Peter Cavanaugh, center, greets Mark Benson during a dinner and reunion of local radio broad-casters at Manhattan’s Restaurant in the Uptown district. Mr. Cavanaugh, a member of the Rock and Roll Hall of Fame and former Toledo radio broadcasting exec, put together the reunion.
Tuesday night’s gathering of longtime local disc jockeys was to be an “informal Toledo radio reunion” of friends, former colleagues, and casual acquaintances of Peter Cavanaugh.
It’s only fitting, then, the reunion turned into a celebration of this former Toledo radio broadcasting executive, the one who brought them together this night at Manhattan’s Restaurant in Uptown, and for many, the man who gave them their first big industry opportunity.
Mark Benson, a radio veteran of more than three decades who handles mornings on classic rock station WXKR-FM, 94.5, said it was Mr. Cavanaugh’s appearance at a radio conference for college students in 1985 that got him “fired up about doing radio.”
Five years later, it was Mr. Cavanaugh, then-executive vice president and chief operating officer of Reams Broadcasting when it owned WIOT-FM, 104.7, and WCWA-AM, 1230, who paired Mr. Benson with a Flint radio talent he’d never met, Jeff Lamb.
The duo successfully anchored WIOT’s mornings as Jeff and Mark, “The Dawnbusters,” in the early 1990s. “He saw [the chemistry] . It was just one of those things that worked,” Mr. Benson said. “I don’t think I’d be doing mornings without him.
“He gave us a chance. I’ll always be grateful for that.”
Becky Shock, who broadcasts afternoons on “feel-good favorites” WRQN-FM, 93.5, started her radio career as an intern at WIOT. “I think how lucky I was to be 20 years old and to work in a place like that with someone like Peter, who encourages you and has you push your limits with things you’re not comfortable with,” she said. “He was always a big supporter.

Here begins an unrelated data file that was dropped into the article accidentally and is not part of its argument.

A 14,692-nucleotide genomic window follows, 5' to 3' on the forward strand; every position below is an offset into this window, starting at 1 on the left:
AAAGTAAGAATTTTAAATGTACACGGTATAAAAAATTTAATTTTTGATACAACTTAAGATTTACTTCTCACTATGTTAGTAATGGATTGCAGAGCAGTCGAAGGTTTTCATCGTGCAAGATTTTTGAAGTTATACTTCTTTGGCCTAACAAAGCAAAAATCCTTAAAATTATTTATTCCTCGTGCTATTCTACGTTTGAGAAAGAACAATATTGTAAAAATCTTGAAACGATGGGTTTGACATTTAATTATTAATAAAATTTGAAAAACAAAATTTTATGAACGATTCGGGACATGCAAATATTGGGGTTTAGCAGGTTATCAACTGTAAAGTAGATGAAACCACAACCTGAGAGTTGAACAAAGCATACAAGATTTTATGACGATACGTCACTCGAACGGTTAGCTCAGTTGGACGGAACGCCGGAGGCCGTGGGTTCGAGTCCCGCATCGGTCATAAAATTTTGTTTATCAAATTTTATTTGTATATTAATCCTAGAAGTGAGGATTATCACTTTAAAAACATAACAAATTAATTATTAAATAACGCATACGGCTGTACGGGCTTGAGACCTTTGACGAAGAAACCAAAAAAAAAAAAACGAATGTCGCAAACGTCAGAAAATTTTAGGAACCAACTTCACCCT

“He’s someone I still talk to and bounce ideas off of. I’m just glad he’s someone who was in my life.”
Mr. Cavanaugh started in radio in 1957 at the age of 16 in his hometown of Syracuse, N.Y., where he met his wife of 49 years, Eileen. He worked in Utica, N.Y.; Des Moines, and Flint before settling in Toledo. He’s been inducted into the Rock and Roll Hall of Fame in Cleveland and has chronicled his broadcasting career in rock music’s formative years in the book Local DJ: A Rock ‘N’ Roll History.
Now 71, Mr. Cavanaugh is a private broadcast consultant and writer for McClatchy Newspapers and lives in Oakhurst, Calif.
Pat Clawson has known Mr. Cavanaugh for four decades, having met when Mr. Clawson was a young newspaper reporter in Flint who was breaking into radio. The former Washington bureau chief for the now-defunct industry trade publication Radio and Records considers his longtime friend one of radio’s great innovators, who made No. 1s of an AM and FM station in Flint and had great success in Toledo as well.
“Pete was never afraid to do anything innovative or creative in radio,” Mr. Clawson said. “He was always cutting-edge, he was always heavily local, and he was always fun to listen to.”
Some of Mr. Cavanaugh’s creative marketing ploys also made for anecdotes to be shared among his friends. Like the time he concocted a giveaway to Kathmandu, Nepal, as a play on Bob Seger’s hit “Katmandu,” as a radio promotion to a WIOT listener. Only a week or two before the trip, however, a government overthrow led to guerrillas storming the capital city. The trip was canceled.
Through the evening, Mr. Cavanaugh smiled, joked, and swapped stories, pausing every so often to walk to the microphone to introduce those who came to say hello, and then thanking them for their kind words.
“They are all my kids,” he said later, when asked about this reunion of radio friends and colleagues. “And I love them very much.”
Contact Kirk Baird at: email@example.com or 419-724-6734.